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Watts v. United States

United States District Court, N.D. Illinois, Eastern Division

December 8, 2017

CYPRUS A. WATTS, Plaintiff,



         Plaintiff Cyprus Watts was "separated"-that is, discharged-from the United States Army in August 2008 after she tested positive for marijuana. Upon separation from the Army, Ms. Watts received a discharge characterized as "General under Honorable Conditions" (as opposed to the more favorable "Honorable" characterization) and was assigned a reentry code of "4" (that is, ineligible for reenlistment). Plaintiff maintains that the Army separated her without considering her potential for rehabilitation, in violation of the Army's own regulations. She alleges that her discharge characterization and reentry code have resulted in hardship, including rendering her ineligible for education benefits under the Montgomery GI Bill Act of 1984 ("GI Bill") and compromising her ability to find work in military logistics, her field of training. Plaintiff sought relief, in the form of an upgrade of her discharge characterization and a modification of her reentry code, from the Army Discharge Review Board and the Army Board for Correction of Military Records ("ABCMR, " or the "Board"). In a series of decisions, both boards ultimately concluded that her discharge was proper and denied her requests.

         Plaintiff brings this action challenging the decision of the ABCMR under the Administrative Procedure Act ("APA"), 5 U.S.C. § 706(2)(A). According to Plaintiff, the Army failed to follow its own regulations when it discharged her without considering her potential for rehabilitation, and she contends that the ABCMR abused its discretion when it approved the circumstances of her discharge. The Government denies that the Army disregarded its regulations and argues that the ABCMR was justified in approving her discharge. In support, the United States notes the required presumption that military officers discharge their duties correctly, lawfully, and in good faith. The parties have filed cross-motions for summary judgment [13] [15]. For the reasons stated below, the court grants Plaintiff's motion and denies the Government's motion.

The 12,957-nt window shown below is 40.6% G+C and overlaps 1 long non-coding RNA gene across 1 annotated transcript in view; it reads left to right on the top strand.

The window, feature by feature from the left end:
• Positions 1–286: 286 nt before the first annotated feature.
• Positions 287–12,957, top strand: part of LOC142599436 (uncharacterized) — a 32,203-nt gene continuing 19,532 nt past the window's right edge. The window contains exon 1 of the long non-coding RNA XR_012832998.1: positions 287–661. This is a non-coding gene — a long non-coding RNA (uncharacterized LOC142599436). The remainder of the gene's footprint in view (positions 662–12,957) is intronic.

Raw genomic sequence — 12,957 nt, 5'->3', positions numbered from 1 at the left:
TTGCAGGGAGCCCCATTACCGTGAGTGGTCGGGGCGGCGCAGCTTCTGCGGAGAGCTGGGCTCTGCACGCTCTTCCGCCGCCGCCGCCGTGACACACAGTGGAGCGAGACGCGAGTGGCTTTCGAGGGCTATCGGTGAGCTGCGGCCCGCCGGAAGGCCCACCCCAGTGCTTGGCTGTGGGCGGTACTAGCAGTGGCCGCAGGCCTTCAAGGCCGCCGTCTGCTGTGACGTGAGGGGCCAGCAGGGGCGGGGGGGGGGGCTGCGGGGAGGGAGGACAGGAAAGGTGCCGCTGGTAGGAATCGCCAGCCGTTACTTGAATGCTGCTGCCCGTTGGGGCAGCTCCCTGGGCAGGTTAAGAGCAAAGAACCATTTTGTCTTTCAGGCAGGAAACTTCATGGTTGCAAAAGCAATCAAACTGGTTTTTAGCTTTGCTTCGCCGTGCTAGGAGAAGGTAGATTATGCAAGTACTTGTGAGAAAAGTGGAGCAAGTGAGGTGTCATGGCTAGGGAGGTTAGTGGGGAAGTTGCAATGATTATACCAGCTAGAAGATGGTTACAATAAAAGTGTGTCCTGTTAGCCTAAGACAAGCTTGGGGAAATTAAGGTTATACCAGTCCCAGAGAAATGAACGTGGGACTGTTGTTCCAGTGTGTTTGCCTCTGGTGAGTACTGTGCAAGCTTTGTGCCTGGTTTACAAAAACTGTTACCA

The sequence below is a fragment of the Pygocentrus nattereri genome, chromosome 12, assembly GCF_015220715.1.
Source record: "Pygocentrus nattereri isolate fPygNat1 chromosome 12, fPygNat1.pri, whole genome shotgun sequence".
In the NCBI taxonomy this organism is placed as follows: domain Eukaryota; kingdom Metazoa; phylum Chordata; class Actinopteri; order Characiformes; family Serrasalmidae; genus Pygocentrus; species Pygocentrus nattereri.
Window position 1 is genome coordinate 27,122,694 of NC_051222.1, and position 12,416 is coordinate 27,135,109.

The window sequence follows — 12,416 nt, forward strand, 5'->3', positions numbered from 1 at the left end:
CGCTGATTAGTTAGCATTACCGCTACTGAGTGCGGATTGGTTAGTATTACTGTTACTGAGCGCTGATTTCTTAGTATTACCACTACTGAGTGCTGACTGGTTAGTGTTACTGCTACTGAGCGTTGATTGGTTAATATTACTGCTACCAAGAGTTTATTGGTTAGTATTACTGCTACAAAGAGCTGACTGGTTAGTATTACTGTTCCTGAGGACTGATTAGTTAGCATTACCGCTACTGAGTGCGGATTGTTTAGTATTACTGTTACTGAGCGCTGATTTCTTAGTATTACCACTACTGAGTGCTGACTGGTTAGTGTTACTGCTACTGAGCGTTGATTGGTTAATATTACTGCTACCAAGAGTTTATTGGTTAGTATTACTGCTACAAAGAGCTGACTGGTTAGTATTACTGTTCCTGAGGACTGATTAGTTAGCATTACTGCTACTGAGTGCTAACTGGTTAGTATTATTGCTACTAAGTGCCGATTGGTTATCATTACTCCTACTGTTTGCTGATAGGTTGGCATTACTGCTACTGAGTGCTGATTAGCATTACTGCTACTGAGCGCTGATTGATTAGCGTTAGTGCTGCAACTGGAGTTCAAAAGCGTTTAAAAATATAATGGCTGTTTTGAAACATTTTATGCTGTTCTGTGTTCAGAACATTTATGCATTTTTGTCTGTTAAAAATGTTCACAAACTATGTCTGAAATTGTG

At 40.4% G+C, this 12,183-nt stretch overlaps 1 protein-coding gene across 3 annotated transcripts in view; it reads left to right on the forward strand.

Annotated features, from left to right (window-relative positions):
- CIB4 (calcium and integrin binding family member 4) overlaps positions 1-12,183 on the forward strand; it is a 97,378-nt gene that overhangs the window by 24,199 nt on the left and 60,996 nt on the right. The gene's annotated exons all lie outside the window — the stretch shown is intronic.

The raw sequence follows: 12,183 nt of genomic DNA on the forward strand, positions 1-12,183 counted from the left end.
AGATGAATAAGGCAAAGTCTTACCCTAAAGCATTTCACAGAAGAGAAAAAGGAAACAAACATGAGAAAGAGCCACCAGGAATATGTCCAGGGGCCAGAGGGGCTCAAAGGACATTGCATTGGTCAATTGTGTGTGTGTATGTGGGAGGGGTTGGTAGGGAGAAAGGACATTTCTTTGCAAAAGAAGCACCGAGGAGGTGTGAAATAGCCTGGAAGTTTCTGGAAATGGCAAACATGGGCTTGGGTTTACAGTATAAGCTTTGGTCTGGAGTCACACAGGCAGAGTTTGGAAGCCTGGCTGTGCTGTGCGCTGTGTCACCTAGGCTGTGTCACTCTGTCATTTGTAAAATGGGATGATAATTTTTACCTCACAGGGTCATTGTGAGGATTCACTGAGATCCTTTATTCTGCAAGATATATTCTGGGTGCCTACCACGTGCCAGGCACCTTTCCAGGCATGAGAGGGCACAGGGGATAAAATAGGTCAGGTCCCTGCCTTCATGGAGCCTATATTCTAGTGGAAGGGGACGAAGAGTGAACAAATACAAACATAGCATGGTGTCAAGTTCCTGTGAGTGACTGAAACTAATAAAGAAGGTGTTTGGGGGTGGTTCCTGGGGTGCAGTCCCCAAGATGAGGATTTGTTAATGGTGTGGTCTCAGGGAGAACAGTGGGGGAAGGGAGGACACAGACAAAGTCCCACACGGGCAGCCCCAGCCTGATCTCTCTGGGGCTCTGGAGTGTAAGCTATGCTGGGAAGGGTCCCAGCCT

The court takes the following facts from the certified copy of the administrative record that the Government has provided. (See Cert. Copy of Admin. Rec. [12] (hereinafter "AR").) Plaintiff enlisted in the Army in July 2005 at the age of 21. (Id. at 55.) She served for six months in Iraq, from February to September 2006, and received a number of medals recognizing her service, including the Army Commendation Medal for exceptionally meritorious service during Operation Iraqi Freedom. (Id. at 55, 131-32, 224.) Both before and after her term in Iraq, Plaintiff was stationed at Fort Hood, where she worked as a unit supply specialist. (Id. at 55.)

         Things did not go well for Plaintiff after her tour in Iraq. Approximately fourteen months after her return to Fort Hood, Plaintiff married a man who abused her emotionally and physically over the course of their marriage. (Id. at 56.) For example, Plaintiff recalls an incident in January 2008 when her husband drove a car toward her before braking and allowing the car to roll into her. (Id. at 62.) During another incident that month, he allegedly pinned Plaintiff to the ground, tore her pants, and "roughed up" her hair, then broke a window in the house and kicked down the front door after Plaintiff attempted to lock him out. (Id.) A few months later, on April 16, 2008, multiple witnesses saw Plaintiff's husband pick her up and pin her to the ground during an argument. (Id. at 194, 197, 200.) Plaintiff's husband suffered a bloody nose as a result of the altercation, and after being escorted to the police station following the incident, he reported that Plaintiff had assaulted him. (Id. at 157, 175.) Plaintiff was taken to the police station, where she admitted having struck her husband on the nose. (Id. at 175.) When Plaintiff returned home the following day, it appeared that her husband had urinated on her clothes, and in the course of an ensuing argument, Plaintiff poured dish detergent on him. (Id. at 167-68.) Plaintiff's husband was ultimately charged in federal court with assault and destruction of property. (Id. at 65-67.) He pleaded guilty to two counts of assault arising out of the January incidents, and was sentenced to three days in prison and one year of probation. (Id. at 69-70.)

         Approximately three weeks after the April altercation, on May 5, 2008, Plaintiff tested positive for marijuana in a routine urinalysis. (Id. at 160.) According to Plaintiff, her husband continued to abuse her after this positive test. She alleges that on May 18, 2008, he punched her in the face while she was driving, continued to beat her as she attempted to flee, and ultimately raped her in the car's backseat. (Id. at 56.) Yet another incident occurred, as well, but Plaintiff was reluctant to report it, and the police allegedly discouraged her from filing a report against her husband with them. (Id. at 56-57.) She ultimately filed a confidential report that would not result in a notification to her unit supervisors. (Id. at 57.)